Lawyers for People With Paralysis Sustained in Car Accidents: Chicago, Illinois
Paralysis is a catastrophic injury with far-reaching implications on victims' lives and those who love and care for them.
The Chicago car, truck, and motorcycle accident attorneys of Rosenfeld Injury Lawyers LLC understand how challenging it is to adjust to life with paralysis and the unbearable stress placed on victims and their loved ones when they struggle to keep up with the costs associated with ongoing care.
Our law firm will do everything when exploring all legal avenues available to recover the compensation you are entitled to receive for your injuries, lost opportunities, and pain and suffering.
Car Accident Paralysis FAQs
Is It Possible to Recover from Paralysis?
Medical science has yet to find a cure for paralysis to restore normal function for paraplegic, hemiplegic, and tetraplegia victims. In specific cases, the victim might restore some muscle control or feel sensation after receiving treatment.
Some of the effects of temporary paralysis, including Bell's palsy, can be reversed through spontaneous recovery.
What Injuries Cause Paralysis?
Many injuries and medical conditions can cause temporary or permanent paralysis, including cerebral palsy, traumatic brain injuries, spinal cord damage, and stroke.
Other injuries that can cause paralysis include nerve impingement, nerve damage, brain injuries, motor neuron damage, and severed/impacted nerves.
What Happens if You are Paralyzed?
Paralysis can cause the body to lose muscle control partially or entirely. Some people will sense a numbing or tingling feeling and mild paralysis, or significant muscle cramps before losing muscle control.
Can You get Paralyzed From Whiplash?
The aftereffects of whiplash are not powerful enough to cause paralysis. However, the impact force of an accident that produces whiplash can also cause paralysis.
The sensation of snapping the head and spinal column in a thrusting or twisting motion could cause significant damage to the neck bones and vertebrae that might result in temporary or permanent paralysis.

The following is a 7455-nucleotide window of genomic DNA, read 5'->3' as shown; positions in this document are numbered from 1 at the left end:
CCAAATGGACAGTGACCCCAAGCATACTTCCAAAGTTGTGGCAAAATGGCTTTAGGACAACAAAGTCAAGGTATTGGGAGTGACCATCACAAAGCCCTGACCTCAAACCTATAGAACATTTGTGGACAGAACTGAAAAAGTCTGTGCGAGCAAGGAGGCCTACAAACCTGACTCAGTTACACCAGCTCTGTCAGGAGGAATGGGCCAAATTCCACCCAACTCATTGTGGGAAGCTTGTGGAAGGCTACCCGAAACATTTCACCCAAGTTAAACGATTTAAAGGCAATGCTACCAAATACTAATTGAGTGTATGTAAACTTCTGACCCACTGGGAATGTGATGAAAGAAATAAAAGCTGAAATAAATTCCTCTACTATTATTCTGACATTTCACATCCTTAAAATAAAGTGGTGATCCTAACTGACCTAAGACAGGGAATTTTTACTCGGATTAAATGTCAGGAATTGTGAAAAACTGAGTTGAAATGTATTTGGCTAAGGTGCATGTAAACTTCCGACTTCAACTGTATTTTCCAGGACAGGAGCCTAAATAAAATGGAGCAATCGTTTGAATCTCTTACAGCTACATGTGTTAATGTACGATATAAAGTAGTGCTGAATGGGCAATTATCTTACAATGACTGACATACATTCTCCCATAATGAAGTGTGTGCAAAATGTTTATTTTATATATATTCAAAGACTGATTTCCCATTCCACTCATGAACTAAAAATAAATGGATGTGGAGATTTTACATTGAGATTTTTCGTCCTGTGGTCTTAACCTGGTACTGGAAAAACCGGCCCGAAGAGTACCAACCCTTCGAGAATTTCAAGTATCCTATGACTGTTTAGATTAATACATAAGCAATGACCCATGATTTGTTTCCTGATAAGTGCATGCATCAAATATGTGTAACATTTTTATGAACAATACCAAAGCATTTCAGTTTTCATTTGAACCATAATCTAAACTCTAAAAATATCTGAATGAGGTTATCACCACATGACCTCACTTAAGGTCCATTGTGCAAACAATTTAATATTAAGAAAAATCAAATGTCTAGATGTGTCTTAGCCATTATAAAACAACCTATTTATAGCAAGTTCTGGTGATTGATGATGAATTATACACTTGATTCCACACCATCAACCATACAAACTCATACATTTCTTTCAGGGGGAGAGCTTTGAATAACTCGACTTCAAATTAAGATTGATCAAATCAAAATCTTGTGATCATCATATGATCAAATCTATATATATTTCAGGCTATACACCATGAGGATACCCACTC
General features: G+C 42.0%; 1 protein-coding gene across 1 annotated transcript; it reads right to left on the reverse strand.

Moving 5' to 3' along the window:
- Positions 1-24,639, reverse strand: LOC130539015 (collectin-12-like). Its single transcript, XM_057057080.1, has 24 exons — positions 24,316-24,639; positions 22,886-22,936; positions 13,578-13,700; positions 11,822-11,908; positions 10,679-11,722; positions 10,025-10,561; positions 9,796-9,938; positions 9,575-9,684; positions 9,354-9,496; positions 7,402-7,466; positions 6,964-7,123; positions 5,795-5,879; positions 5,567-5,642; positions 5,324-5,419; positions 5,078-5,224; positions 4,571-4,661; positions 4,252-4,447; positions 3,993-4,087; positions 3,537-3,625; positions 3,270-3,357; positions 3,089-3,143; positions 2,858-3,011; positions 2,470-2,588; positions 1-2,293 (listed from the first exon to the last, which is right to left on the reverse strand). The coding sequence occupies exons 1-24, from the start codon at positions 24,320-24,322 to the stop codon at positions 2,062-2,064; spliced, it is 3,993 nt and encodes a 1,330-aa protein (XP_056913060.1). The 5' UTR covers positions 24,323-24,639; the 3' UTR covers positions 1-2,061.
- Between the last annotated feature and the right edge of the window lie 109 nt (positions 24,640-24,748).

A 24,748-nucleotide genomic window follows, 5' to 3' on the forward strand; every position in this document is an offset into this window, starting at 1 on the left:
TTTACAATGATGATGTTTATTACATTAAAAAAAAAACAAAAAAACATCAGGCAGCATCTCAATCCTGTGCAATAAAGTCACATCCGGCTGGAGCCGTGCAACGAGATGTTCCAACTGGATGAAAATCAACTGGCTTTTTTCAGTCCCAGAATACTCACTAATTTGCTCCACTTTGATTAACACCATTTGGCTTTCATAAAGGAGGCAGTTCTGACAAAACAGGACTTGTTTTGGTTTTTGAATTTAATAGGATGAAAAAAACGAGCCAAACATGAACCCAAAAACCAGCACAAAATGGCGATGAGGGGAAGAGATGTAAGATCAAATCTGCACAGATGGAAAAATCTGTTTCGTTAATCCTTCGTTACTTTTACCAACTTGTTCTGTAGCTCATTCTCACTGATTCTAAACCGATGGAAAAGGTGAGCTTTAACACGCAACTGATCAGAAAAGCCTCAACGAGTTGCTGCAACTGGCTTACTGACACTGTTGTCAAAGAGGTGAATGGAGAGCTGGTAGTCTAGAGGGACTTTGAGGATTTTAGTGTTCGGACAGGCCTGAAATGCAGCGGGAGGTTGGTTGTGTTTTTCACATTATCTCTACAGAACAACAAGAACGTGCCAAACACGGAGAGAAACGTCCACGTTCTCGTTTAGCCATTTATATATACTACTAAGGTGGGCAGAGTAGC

What can Cause Sudden Paralysis?
Minor head trauma, spinal cord damage, or brain hemorrhaging could cause sudden temporary or permanent paralysis. Other causes include TIA (transient ischemic attack), stroke, Guillain-Barre syndrome (a rare infection-triggered autoimmune disorder), and poisonous or venomous toxins.
What are the Early Symptoms of Paralysis?
Damaged nerve cells are attributed to a loss of muscle control (paralysis). Some of the earliest symptoms associated with paralysis include muscle stiffness, twitching, cramping, difficulty chewing in swallowing, slurred speech, leg or arm muscle weakness, etc.
How do You Know if a Back Injury is Serious?
If you suffered a severe fracture to the spinal column or extensive damage to your backbone, you might develop paralysis immediately or over time. Some severe injuries to the back cause difficulty in breathing, a sensation of pins and needles in the feet, hands, legs, and arms, and shortness of breath.
Any fractured backbone or skull could lead to paraplegia (loss of motor function in the feet and legs), hemiplegia (loss of muscle sensation on one side of the body), or tetraplegia (limited sensation and movement of the body from the neck down).
Causes of Paralysis in Automotive Accidents
While paralysis is more common in trucking and motorcycle accidents, any motorist involved in an accident is at risk of sustaining a spinal injury due to the energy force displaced during the accident. Our Chicago auto injury lawyers have represented numerous paralyzed clients, and each of their stories is unique.
Some of the most common ways they suffered their injuries include the following.
- Blunt trauma to the spine – In accidents involving trucks or high-speed collisions with other vehicles, the body might be thrown into stationary or moving objects. Motorcyclists are at a greater risk of sustaining spinal injuries due to their exposure to their environments and when caught between two objects, striking a vehicle or being thrown from their bike that can cause blunt trauma to the spine.
- Severed nerves in the spinal column – Lacerations and puncture wounds can cause severe bleeding, threaten major organs, and cause permanent nerve damage. If the lacerations occur along the spine, they might sever one of 62 nerves that help transmit signals from the brain to the rest of the body that coordinates movement.